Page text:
Workout Spotlight, Part 1

Marathon Pace Work: The Squeeze

Thus begins a new feature which I hope to continue periodically on this blog. My plan is to feature a workout along with some thoughts on when to incorporate it and what is to be gained from that type of workout. First up we will spotlight a Marathon Pace Workout. Marathon pace workouts are the bread and butter of marathon training and as such they should not only be a frequent part of your training cycle but also a primary focus in your week.

These workouts should also evolve as the training cycle progresses such that as race day approaches, they become as close a mimic of race day challenges and scenarios as possible. Obviously you won’t be running 26 miles at goal pace in training, in fact you won’t typically run 26 miles at any pace in a marathon training cycle, so a Marathon Pace Workout has to prepare you in other ways.

One way to maximize and capitalize on your Marathon Pace Work is to ensure your weekly mileage volume is high enough that your legs are a bit fatigued. That doesn’t mean constant, consistently dead and run down legs throughout. However, if you’re running marathon workouts on fresh legs every week in training, you’re not doing yourself any favors in terms of race day preparation. It’s always good to run and train fast, that is a skill applicable to any race of any distance. But the trick of the marathon lies not in getting through the first 16-18 miles, it’s in holding your pace well past the halfway point when your legs are tired, you want to stop, and you’ve lost that easy pop and fast turnover.

The other way to utilize Marathon Pace Work to emulate late race stress is through pace changes. That is intentionally tiring your legs out by forcing them to run faster than goal marathon pace. This can be done in a variety of ways. One way is through what we call negative splitting. That is speeding up for the second half or at the end of your workout. This is challenging yourself to increase your turnover late when your natural inclination will be to slow down. But you can also utilize pace changes in the complete opposite way. By working with a positive splitting technique, you can make race pace feel easier. An example of that would be going out at half marathon or 10k pace first then settling into your goal marathon pace at the end. Personally I favor the first method because one of the primary mistakes of marathoning is going out too fast, and so as a rule I generally try to avoid practicing the positive split skill, but I do think there is a place for it. Canova Ks are one such workout that I often rely on and prescribe and it is based on running faster first then slower.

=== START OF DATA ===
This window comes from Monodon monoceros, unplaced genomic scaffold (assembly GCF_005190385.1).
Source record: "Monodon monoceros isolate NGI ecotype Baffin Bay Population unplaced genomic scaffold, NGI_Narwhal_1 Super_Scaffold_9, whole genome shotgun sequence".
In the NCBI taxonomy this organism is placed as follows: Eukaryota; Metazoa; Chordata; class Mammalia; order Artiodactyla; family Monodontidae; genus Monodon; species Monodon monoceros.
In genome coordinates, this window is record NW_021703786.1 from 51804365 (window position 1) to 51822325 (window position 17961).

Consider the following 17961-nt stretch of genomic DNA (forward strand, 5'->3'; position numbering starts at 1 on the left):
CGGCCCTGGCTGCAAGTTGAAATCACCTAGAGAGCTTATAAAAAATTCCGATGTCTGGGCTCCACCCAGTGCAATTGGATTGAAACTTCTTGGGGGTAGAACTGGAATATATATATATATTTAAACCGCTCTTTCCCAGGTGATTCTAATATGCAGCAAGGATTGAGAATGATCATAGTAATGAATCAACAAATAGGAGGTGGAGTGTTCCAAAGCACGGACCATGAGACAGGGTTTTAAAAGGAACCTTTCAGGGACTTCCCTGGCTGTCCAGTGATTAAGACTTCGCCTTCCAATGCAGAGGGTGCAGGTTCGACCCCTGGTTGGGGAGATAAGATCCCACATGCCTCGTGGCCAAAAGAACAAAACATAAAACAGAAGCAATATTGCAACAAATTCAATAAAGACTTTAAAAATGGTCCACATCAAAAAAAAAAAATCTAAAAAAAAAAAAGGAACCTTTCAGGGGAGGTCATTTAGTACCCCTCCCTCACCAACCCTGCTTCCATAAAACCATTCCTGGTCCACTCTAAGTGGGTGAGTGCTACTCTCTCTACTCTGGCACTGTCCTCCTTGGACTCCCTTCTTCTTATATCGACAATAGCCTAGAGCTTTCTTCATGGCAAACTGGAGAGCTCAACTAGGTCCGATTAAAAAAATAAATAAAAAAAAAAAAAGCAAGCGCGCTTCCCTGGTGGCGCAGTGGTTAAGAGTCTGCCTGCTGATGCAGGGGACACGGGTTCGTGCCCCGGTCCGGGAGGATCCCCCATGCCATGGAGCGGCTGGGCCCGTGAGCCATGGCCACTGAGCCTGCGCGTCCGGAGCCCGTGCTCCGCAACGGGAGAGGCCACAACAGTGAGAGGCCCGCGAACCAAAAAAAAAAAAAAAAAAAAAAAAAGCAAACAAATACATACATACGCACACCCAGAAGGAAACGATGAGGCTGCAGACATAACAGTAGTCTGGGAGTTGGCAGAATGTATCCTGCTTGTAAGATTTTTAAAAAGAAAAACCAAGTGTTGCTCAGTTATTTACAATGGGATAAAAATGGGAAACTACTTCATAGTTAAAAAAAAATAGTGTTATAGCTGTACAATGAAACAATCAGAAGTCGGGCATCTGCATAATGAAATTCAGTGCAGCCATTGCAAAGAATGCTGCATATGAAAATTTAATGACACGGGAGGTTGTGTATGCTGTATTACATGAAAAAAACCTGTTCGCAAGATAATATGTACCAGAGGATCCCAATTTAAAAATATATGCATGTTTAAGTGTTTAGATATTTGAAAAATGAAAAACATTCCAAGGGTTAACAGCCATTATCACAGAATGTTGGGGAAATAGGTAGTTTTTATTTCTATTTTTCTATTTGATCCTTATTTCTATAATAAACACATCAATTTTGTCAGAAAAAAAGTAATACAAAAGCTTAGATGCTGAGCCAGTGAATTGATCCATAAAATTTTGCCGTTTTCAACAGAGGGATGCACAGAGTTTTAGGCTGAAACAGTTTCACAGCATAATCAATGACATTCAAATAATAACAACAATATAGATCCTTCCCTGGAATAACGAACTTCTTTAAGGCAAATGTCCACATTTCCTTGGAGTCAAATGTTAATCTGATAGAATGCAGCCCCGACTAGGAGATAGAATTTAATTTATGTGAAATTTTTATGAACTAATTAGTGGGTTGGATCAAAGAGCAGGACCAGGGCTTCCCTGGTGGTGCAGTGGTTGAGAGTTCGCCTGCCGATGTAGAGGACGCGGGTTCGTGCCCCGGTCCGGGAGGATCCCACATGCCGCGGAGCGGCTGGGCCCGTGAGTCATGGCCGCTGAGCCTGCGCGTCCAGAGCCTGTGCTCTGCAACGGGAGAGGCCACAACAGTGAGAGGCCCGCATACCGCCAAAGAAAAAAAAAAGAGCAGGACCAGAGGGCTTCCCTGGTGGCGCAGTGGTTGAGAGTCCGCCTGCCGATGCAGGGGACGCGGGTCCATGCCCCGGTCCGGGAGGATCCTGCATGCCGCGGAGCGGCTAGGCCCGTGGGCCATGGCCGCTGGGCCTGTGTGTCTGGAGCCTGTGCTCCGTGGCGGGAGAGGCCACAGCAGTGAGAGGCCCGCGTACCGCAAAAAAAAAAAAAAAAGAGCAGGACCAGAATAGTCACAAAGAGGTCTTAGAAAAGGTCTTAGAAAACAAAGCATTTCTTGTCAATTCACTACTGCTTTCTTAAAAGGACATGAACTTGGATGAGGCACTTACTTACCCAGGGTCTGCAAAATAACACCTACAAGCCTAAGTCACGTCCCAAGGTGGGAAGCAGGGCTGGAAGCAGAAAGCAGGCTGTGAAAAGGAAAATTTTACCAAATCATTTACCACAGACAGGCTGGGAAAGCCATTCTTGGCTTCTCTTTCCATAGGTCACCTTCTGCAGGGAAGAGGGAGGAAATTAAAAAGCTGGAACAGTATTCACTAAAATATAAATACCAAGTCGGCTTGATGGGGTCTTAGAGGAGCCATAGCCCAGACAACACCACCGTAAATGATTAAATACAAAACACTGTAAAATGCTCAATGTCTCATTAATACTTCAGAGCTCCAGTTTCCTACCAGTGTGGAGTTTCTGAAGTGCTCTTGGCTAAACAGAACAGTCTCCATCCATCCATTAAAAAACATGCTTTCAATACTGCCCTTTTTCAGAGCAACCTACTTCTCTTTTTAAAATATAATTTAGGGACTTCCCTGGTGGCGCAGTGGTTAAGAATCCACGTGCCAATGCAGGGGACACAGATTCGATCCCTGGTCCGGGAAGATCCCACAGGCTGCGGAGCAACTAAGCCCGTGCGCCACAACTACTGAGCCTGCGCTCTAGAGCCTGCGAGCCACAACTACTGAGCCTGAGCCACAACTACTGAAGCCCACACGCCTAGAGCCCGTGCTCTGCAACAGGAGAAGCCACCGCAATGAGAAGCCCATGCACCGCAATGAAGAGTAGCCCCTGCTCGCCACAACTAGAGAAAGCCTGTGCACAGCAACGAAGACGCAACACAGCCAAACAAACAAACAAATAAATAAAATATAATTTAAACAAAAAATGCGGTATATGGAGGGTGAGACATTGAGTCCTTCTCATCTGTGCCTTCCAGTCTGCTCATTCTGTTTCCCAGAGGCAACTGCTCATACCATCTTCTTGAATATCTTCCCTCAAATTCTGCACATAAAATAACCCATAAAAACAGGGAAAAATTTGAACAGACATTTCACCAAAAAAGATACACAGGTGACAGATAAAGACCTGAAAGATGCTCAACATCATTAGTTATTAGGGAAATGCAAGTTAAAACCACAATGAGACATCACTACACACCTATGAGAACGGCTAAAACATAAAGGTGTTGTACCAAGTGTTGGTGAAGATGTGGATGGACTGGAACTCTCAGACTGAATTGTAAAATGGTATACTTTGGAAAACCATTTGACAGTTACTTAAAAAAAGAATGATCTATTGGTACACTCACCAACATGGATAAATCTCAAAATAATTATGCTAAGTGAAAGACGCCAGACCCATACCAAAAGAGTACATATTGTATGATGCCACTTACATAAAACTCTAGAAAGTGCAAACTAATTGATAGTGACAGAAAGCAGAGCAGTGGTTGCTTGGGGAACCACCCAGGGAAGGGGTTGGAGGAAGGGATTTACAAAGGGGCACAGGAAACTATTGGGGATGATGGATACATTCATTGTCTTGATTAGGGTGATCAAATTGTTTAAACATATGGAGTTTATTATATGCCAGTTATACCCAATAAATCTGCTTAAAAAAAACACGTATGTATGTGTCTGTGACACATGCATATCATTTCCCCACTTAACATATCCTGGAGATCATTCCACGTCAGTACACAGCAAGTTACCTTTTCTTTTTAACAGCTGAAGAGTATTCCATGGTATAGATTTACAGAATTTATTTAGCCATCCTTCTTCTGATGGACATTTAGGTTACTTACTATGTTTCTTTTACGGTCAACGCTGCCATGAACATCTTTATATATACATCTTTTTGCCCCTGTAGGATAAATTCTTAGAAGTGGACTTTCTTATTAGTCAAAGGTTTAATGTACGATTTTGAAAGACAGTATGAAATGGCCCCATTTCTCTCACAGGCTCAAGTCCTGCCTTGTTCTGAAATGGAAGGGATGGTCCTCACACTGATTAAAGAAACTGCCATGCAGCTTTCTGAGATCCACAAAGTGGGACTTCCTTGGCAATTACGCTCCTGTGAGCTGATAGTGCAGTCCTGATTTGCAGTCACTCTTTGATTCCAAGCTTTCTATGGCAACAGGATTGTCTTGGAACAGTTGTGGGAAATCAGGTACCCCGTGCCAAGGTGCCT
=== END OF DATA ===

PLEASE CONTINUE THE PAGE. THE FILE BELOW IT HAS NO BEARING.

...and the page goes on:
Now that I’ve outlined the function and goals of a Marathon Pace Workout, allow me to detail one specific version. I call this workout The Squeeze. The Squeeze uses lots of pace changes but in order for it to be a challenge similar to those later stages of the marathon, I recommend doing this workout in a high volume week, and because it is a rather beefy workout, you’ll want to deploy this in the later stages of your training cycle.

The basics:

  1. Easy Warmup – for me this is at least 2 miles because I need that amount of time to shake the stiffness out of my legs, but feel free to do less
  2. Three Sets of 3 Miles (9 Miles total) with 4-5 minutes standing rest between Sets
    • Mile 1: Comfortably Hard, RPE Level 8 – HMP
    • Mile 2: Take the Edge Off, RPE Level 7 – GMP
    • Mile 3: Hard, RPE Level 8 to 9 – try to match or be faster than Mile 1
      • Secondary Goal: Do not slowdown your average between sets and try to increase your speed slightly if you can. For example, RPE increases by 0.5 across the board OR roughly 5-10 seconds in pace
  3. Easy Cooldown – for me same as my warmup

Now let’s look at what transpired when I ran this today for the first time – you’ll see my garmin splits and detail pictured below. You’ll note I was not 100% successful in every facet but I am 100% proud of my effort regardless because I know this is good marathon training, even if I didn’t nail every pace.

If you want to try The Squeeze but a modified shorter version, you can easily keep it to 2 sets rather than 3. Most importantly if you do give it a try, let me know.

Happy Training!

Target Paces: HMP 6:30 / GMP 6:50

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